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The God of Abraham, of Isaac and of Jacob

Jul 27, 2011, 3:17 PM | Article By: Galandou Gorre-Ndiaye

“O Lord, God of our fathers, are you not the God who is in heaven? You rule over all the kingdoms of the nations. Power and might are in your hand, and no one can withstand you.” (2 Chronicles 20:6)

Throughout Scripture, all those who had an encounter with God were able to do so because He introduced Himself to them. In the early pages of the Old Testament, whilst few people worshipped Him, they could not boast of any personal revelation of Him.

This was the case with Jacob when he fled from his hometown Beersheba because Esau, his elder brother whom he had cheated upon, threatened to kill him. He camped overnight on his journey to his uncle’s house in Haran, “at a certain place because the sun had set”. To have some sleep, he used a stone for his pillow.

That night he dreamt “he saw a stairway resting on earth, with its top reaching to heaven, and the angels of God were ascending and descending on it. There above it, stood the Lord and He said to him: “I am the Lord, the God of your father Abraham and the God of Isaac.” (Genesis 28:13) Notice how God introduced Himself. He used the names of individuals known to that person so that they could be at ease. Abraham was Jacob’s grand-father and Isaac, his father. These were no strangers to Jacob. So if He was their God, there was no reason to fear. Jacob was in safe hands.

In his dream Jacob heard God pronounce these blessings: “I will give you and your descendants the land on which you are lying. Your descendants will be like dust of the earth, and you will spread out to the west and to the east, to the north and to the south. All peoples on earth will be blessed through you and your offspring. I am with you and will watch over you wherever you go, and I will bring you back to this land. I will not leave you until I have done what I have promised you.” (Genesis 28:13-15) Those words must have rung a bell in Jacob’s ears (supposing his father would have recounted the incident) for they are similar to what God had told his father, Isaac, in Beersheba one night. “I am the God of your father Abraham. Do not be afraid, for I am with you and will increase the number of your descendants for the sake of my servant Abraham.” (Genesis 26:24)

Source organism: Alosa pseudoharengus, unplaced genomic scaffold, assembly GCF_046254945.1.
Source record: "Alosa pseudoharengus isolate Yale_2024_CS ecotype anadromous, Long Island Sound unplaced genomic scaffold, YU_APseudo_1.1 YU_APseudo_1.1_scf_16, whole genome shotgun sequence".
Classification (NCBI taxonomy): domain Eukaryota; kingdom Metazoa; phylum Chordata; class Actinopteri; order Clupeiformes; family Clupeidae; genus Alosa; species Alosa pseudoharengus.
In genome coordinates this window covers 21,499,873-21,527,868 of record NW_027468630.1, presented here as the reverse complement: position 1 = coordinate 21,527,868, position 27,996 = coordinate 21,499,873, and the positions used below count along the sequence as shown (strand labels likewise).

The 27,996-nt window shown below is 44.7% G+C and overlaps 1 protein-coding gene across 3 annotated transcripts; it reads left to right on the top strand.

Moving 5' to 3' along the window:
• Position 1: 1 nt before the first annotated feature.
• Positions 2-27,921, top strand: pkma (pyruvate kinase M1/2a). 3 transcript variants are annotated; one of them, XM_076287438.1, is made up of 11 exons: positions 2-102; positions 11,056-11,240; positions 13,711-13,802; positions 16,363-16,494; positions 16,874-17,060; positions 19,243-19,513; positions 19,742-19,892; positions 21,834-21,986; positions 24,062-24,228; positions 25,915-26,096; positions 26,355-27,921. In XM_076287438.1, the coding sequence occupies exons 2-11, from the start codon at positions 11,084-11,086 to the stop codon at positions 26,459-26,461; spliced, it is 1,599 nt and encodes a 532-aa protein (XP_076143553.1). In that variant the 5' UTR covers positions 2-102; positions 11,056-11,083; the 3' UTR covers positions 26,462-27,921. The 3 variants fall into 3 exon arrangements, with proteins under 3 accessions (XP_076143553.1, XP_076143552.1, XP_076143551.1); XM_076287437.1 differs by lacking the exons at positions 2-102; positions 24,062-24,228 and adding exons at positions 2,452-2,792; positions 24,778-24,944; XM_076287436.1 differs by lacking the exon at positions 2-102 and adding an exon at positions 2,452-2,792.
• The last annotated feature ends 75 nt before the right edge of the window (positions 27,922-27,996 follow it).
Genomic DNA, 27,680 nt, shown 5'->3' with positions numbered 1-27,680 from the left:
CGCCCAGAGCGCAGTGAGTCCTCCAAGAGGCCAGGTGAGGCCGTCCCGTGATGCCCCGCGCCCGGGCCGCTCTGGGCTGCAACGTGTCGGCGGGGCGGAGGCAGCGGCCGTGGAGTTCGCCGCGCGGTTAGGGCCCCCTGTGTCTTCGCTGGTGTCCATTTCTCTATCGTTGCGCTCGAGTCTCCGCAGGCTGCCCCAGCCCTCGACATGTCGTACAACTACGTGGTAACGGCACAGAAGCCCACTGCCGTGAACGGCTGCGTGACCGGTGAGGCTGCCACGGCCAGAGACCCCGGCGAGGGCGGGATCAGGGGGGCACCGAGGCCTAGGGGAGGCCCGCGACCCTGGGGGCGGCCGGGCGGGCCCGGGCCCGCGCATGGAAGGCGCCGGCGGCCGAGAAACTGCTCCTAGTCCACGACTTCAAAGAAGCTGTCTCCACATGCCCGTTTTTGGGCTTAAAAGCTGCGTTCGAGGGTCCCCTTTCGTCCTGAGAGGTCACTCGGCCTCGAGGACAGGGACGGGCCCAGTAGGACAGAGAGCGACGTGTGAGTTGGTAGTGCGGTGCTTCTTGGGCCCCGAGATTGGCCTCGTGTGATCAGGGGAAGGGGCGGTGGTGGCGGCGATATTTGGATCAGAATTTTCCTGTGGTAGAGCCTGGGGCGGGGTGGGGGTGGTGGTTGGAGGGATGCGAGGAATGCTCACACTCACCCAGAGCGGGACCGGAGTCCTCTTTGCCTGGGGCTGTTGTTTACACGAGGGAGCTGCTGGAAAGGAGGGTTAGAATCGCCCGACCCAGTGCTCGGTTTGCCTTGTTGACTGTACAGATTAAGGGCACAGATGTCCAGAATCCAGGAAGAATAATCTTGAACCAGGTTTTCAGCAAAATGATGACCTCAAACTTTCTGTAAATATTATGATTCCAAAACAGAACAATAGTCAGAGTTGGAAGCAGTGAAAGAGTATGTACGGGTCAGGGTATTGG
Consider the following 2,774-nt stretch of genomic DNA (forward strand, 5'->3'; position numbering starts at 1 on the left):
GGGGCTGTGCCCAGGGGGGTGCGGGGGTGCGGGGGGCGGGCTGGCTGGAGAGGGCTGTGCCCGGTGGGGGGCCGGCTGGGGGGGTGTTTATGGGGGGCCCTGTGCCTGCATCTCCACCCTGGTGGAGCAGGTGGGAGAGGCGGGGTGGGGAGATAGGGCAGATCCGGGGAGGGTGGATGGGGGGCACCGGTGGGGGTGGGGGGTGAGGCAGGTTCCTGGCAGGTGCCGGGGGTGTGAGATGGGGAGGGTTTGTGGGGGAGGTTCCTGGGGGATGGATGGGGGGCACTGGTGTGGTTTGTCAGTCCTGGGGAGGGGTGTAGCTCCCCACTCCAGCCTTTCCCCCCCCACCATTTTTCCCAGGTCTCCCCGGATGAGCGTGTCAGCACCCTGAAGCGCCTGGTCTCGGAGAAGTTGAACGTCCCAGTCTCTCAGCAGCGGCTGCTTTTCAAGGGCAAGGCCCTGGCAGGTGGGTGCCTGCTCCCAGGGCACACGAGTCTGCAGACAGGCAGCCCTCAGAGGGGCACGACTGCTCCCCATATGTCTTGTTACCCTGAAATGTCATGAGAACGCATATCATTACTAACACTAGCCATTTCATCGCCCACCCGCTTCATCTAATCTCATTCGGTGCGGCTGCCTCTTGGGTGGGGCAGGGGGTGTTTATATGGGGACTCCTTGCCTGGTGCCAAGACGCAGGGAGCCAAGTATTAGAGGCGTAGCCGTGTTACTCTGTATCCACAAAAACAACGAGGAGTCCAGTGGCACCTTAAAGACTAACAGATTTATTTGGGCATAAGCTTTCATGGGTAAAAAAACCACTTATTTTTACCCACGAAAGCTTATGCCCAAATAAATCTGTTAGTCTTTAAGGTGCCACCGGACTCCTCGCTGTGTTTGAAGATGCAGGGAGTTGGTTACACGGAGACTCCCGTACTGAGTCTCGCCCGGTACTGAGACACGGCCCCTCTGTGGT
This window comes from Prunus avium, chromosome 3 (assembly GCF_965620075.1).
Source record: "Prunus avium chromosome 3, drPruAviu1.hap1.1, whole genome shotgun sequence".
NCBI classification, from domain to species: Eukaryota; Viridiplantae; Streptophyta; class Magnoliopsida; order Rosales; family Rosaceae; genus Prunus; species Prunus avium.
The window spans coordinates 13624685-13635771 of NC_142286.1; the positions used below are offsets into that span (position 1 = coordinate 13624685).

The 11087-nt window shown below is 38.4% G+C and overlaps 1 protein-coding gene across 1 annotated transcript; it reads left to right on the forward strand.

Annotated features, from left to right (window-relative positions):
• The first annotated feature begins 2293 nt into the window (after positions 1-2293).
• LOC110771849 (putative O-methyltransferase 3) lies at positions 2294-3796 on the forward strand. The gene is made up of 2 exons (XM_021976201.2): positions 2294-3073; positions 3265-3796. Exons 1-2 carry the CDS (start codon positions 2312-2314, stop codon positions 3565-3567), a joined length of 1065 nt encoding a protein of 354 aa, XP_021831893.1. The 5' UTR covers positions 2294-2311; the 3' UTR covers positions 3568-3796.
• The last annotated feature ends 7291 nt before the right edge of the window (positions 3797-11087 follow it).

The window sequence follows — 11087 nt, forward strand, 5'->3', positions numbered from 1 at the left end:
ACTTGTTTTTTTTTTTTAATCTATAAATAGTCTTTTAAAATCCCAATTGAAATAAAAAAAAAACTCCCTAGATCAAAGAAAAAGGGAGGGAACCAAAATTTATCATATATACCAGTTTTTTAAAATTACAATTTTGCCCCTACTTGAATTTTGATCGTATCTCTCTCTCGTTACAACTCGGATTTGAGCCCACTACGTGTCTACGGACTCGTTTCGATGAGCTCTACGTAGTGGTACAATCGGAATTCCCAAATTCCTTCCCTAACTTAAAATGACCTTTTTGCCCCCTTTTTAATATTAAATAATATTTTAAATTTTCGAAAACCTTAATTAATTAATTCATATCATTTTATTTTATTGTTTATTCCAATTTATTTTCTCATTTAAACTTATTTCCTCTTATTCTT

After Jacob woke up from his dream he remarked, in a terrified state: “Surely the Lord is in this place, and I was not aware of it. How awesome is this place. This is none other than the house of God; this is the gate of heaven.” (verse 17) The next morning he used the same stone that served as a pillow to set up a pillar he called Bethel, meaning ‘God with us.’ (verse 18-19)

Earlier, his father had gone through a similar experience after God had spoken to him. He built an altar right there, dug a well and pitched a tent. To both father and son God had revealed Himself through a personal encounter. His name had been established in their hearts since. Jacob made a vow that if God should see him through to his destination and back and provide for him; “the Lord will be my God and this stone that I have set up as a pillar will be God’s house, and of all that you give me I will give a tenth.” (verse 21-22)